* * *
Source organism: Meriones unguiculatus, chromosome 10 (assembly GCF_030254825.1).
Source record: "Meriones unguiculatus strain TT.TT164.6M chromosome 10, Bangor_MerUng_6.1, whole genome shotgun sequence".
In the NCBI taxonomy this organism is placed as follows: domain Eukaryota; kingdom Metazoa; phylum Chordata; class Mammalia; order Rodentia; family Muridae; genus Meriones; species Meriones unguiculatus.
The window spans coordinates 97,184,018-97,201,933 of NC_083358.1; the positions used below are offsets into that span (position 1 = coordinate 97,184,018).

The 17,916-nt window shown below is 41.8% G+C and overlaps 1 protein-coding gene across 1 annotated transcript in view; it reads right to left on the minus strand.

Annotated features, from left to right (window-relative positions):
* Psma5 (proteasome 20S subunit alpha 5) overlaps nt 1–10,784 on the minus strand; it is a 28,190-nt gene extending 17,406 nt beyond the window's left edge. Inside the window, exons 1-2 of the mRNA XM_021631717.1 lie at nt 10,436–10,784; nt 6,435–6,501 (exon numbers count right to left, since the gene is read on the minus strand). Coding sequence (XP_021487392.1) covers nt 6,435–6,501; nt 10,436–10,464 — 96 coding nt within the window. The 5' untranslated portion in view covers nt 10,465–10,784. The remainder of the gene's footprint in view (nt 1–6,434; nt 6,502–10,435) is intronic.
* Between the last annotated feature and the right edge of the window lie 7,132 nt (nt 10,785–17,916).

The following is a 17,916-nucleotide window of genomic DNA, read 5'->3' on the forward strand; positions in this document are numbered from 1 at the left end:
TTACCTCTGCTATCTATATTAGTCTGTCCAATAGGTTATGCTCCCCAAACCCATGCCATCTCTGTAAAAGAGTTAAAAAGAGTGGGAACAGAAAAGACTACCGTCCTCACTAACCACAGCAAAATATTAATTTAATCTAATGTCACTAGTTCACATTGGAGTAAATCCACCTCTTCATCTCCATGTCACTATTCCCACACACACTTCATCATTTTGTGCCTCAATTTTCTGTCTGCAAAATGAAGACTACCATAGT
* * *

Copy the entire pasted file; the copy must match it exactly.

Source organism: Meriones unguiculatus, chromosome 10 (assembly GCF_030254825.1).
Source record: "Meriones unguiculatus strain TT.TT164.6M chromosome 10, Bangor_MerUng_6.1, whole genome shotgun sequence".
In the NCBI taxonomy this organism is placed as follows: domain Eukaryota; kingdom Metazoa; phylum Chordata; class Mammalia; order Rodentia; family Muridae; genus Meriones; species Meriones unguiculatus.
The window spans coordinates 97,184,018-97,201,933 of NC_083358.1; the positions used below are offsets into that span (position 1 = coordinate 97,184,018).

The 17,916-nt window shown below is 41.8% G+C and overlaps 1 protein-coding gene across 1 annotated transcript in view; it reads right to left on the minus strand.

Annotated features, from left to right (window-relative positions):
* Psma5 (proteasome 20S subunit alpha 5) overlaps nt 1–10,784 on the minus strand; it is a 28,190-nt gene extending 17,406 nt beyond the window's left edge. Inside the window, exons 1-2 of the mRNA XM_021631717.1 lie at nt 10,436–10,784; nt 6,435–6,501 (exon numbers count right to left, since the gene is read on the minus strand). Coding sequence (XP_021487392.1) covers nt 6,435–6,501; nt 10,436–10,464 — 96 coding nt within the window. The 5' untranslated portion in view covers nt 10,465–10,784. The remainder of the gene's footprint in view (nt 1–6,434; nt 6,502–10,435) is intronic.
* Between the last annotated feature and the right edge of the window lie 7,132 nt (nt 10,785–17,916).

The following is a 17,916-nucleotide window of genomic DNA, read 5'->3' on the forward strand; positions in this document are numbered from 1 at the left end:
TTACCTCTGCTATCTATATTAGTCTGTCCAATAGGTTATGCTCCCCAAACCCATGCCATCTCTGTAAAAGAGTTAAAAAGAGTGGGAACAGAAAAGACTACCGTCCTCACTAACCACAGCAAAATATTAATTTAATCTAATGTCACTAGTTCACATTGGAGTAAATCCACCTCTTCATCTCCATGTCACTATTCCCACACACACTTCATCATTTTGTGCCTCAATTTTCTGTCTGCAAAATGAAGACTACCATAGT